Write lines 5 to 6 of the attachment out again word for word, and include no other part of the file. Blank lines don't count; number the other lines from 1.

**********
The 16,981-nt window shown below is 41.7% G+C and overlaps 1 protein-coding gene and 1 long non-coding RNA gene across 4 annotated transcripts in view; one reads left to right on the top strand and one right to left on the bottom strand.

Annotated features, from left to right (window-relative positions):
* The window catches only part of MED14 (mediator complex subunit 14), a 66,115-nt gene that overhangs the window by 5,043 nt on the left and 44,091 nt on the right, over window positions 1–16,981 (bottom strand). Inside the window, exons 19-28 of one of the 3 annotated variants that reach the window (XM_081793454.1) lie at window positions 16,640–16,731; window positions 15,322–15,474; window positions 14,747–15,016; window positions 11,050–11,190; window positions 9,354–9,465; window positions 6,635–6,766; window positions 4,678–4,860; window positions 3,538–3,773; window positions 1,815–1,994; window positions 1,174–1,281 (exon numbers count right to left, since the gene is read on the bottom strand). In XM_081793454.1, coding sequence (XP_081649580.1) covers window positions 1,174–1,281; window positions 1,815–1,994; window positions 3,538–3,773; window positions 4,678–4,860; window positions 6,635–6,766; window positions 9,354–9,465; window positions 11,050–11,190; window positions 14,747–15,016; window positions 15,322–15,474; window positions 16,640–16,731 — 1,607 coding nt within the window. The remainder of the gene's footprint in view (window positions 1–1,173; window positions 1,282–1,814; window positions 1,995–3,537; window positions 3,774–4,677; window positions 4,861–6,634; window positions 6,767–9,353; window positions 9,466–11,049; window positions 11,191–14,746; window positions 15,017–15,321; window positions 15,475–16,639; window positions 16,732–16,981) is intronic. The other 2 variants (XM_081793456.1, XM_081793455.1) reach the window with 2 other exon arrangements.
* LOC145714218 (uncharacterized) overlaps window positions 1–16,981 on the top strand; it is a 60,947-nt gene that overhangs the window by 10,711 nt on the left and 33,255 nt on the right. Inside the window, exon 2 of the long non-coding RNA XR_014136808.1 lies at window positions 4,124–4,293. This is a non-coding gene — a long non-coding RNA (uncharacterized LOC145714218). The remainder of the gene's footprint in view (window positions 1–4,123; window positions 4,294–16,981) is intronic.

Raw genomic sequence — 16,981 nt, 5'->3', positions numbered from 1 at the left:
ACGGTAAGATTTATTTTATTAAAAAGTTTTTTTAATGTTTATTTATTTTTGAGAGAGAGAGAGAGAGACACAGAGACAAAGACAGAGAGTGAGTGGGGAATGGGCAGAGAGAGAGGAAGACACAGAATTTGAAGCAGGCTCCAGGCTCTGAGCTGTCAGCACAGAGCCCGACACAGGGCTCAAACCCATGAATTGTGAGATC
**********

Raw genomic sequence — 16,981 nt, 5'->3', positions numbered from 1 at the left:
ACGGTAAGATTTATTTTATTAAAAAGTTTTTTTAATGTTTATTTATTTTTGAGAGAGAGAGAGAGAGACACAGAGACAAAGACAGAGAGTGAGTGGGGAATGGGCAGAGAGAGAGGAAGACACAGAATTTGAAGCAGGCTCCAGGCTCTGAGCTGTCAGCACAGAGCCCGACACAGGGCTCAAACCCATGAATTGTGAGATC